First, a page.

Bandung, W Java, (ANTARA News) - West Java Provincial Administration Secretary Iwa Karniwa voiced the provincial administration`s commitment to continue to preserve the Cibodas Biosphere Reserve established by the United Nations Educational, Scientific, and Cultural Organization (UNESCO) since 1977.

"The districts of Bogor, Sukabumi, and Cianjur have been designated by the UNESCO as part of the Cibodas Biosphere Reserve," Karniwa noted in a press release received by Antara here on Tuesday.

The area characterizes a harmony between economic development, community empowerment, and environmental conservation, Karniwa remarked.

According to Karniwa, the concept of biosphere reserve management is in line with the West Java Provincial Administration`s commitment to establishing protected areas in 45 percent of the province`s total area.

The Cibodas Biosphere Reserve is divided into three zones: the core area in Gunung Gede Pangrango National Park that serves as a conservation forest area, buffer zone, and transition area in the form of forests, plantation areas, and other land.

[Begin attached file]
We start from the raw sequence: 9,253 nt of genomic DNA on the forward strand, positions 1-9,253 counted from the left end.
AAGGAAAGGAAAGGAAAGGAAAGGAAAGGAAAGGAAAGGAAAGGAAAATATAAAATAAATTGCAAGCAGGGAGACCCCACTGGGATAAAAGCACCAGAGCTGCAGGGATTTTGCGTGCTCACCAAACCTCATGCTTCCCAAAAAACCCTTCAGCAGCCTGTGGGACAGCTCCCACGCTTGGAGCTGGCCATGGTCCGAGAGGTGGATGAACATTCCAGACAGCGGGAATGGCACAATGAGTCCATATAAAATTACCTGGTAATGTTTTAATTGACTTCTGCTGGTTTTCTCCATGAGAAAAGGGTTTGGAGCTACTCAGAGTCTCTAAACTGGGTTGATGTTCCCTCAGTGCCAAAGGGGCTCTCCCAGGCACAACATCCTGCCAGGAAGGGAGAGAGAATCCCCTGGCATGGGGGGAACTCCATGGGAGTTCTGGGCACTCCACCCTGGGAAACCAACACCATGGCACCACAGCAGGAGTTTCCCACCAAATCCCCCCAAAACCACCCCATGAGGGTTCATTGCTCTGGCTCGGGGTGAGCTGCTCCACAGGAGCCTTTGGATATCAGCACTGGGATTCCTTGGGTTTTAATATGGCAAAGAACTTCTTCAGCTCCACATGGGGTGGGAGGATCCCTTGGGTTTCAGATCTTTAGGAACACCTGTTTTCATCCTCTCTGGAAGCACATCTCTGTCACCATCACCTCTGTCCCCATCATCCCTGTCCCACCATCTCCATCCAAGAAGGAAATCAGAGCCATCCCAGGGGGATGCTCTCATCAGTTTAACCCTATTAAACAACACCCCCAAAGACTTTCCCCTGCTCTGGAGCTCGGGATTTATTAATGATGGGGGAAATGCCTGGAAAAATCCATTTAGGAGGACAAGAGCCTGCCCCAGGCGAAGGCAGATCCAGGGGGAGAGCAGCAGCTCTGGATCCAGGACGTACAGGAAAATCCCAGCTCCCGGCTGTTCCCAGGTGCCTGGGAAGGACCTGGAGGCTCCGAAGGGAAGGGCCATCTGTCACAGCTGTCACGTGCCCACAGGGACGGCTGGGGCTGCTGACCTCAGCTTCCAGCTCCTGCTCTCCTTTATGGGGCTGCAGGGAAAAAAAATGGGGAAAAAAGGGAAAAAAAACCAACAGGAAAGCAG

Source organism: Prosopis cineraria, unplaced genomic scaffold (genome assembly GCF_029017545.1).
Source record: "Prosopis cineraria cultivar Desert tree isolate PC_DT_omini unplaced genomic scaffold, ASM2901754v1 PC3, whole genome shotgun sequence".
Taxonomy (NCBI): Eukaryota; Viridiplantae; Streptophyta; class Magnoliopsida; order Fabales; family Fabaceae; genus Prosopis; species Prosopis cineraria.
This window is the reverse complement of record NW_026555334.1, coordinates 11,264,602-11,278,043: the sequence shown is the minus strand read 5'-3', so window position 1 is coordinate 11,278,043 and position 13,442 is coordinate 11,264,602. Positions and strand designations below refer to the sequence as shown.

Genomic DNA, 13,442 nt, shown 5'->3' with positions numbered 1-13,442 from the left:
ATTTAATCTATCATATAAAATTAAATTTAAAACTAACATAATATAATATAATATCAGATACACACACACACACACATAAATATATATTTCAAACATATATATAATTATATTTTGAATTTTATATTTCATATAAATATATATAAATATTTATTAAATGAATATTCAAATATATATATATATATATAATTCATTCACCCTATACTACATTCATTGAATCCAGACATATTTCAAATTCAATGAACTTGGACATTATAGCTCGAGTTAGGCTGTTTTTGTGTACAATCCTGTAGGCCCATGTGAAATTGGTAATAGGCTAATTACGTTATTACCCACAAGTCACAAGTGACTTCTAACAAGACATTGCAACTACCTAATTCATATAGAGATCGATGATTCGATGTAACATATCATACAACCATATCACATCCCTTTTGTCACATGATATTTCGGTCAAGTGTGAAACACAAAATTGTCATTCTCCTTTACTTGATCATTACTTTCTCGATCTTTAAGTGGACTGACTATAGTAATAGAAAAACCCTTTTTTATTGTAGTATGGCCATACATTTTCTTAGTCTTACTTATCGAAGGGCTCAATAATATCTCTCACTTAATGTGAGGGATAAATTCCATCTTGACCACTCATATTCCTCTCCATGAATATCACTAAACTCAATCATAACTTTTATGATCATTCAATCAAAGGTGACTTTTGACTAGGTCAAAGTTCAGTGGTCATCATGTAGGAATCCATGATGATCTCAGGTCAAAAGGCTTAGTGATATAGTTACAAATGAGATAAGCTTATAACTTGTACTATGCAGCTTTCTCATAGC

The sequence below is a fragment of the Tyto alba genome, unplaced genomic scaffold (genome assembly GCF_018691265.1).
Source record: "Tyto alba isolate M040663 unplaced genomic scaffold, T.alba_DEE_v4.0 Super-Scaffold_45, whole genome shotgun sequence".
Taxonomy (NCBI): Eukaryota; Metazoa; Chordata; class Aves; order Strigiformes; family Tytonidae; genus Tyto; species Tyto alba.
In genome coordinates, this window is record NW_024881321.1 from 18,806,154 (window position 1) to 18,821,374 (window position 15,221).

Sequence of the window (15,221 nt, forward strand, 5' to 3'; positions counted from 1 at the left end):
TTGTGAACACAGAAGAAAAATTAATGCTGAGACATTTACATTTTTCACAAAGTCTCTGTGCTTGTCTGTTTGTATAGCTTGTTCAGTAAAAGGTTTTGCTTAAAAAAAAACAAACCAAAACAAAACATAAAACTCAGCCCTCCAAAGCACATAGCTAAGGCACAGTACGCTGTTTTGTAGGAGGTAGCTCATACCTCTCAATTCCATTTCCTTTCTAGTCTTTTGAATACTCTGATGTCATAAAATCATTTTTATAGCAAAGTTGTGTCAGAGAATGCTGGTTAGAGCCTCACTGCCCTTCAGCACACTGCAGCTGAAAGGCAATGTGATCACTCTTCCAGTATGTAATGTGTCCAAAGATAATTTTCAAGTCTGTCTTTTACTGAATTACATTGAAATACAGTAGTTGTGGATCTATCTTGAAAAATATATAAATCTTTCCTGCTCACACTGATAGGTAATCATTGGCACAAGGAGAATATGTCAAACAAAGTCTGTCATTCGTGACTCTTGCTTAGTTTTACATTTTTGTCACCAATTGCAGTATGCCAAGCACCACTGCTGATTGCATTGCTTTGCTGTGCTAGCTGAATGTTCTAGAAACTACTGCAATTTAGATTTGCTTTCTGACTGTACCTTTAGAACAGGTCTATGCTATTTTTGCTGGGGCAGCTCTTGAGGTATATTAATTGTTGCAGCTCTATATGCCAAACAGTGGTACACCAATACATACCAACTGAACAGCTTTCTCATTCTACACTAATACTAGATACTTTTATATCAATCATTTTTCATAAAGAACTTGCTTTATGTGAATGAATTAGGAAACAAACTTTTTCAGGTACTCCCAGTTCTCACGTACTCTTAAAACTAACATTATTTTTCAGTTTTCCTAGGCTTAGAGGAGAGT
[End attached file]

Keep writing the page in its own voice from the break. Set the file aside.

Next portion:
Meanwhile, Head of West Java Development Coordination Supriatno remarked that the Cibodas Biosphere Reserve is important as a natural site for research, tourism, education, and community empowerment purposes.

Chairperson of the National Committee for the Man and the Biosphere Program of UNESCO and Deputy of Life Sciences of the Indonesian Institute of Sciences Enny Sudarmonowati pointed out that of the 686 reserves in 122 countries, one is the Cibodas Biosphere Reserve.

"The natural potential vegetation of the Cibodas Biosphere, such as persimmon, strawberries, and Artemisia plants, are useful for medicines and ornamental plants," Sudarmonowati remarked.

The UNESCO remarked that the Cibodas Biosphere Reserve is an example of ecosystem in the humid tropics under strong human pressure.

The Gunung Gede-Pangrango National Park constitutes the core area of the biosphere reserve and encompasses twin volcanoes and mountainous forests, including several endemic species of Java.

The buffer zone comprises production forests, tea plantations, and horticulture fields. Most of the transition area is covered by rice irrigation fields and human settlements.

Reporting by Ajat Sudrajat
Editing by Libertina W Ambari

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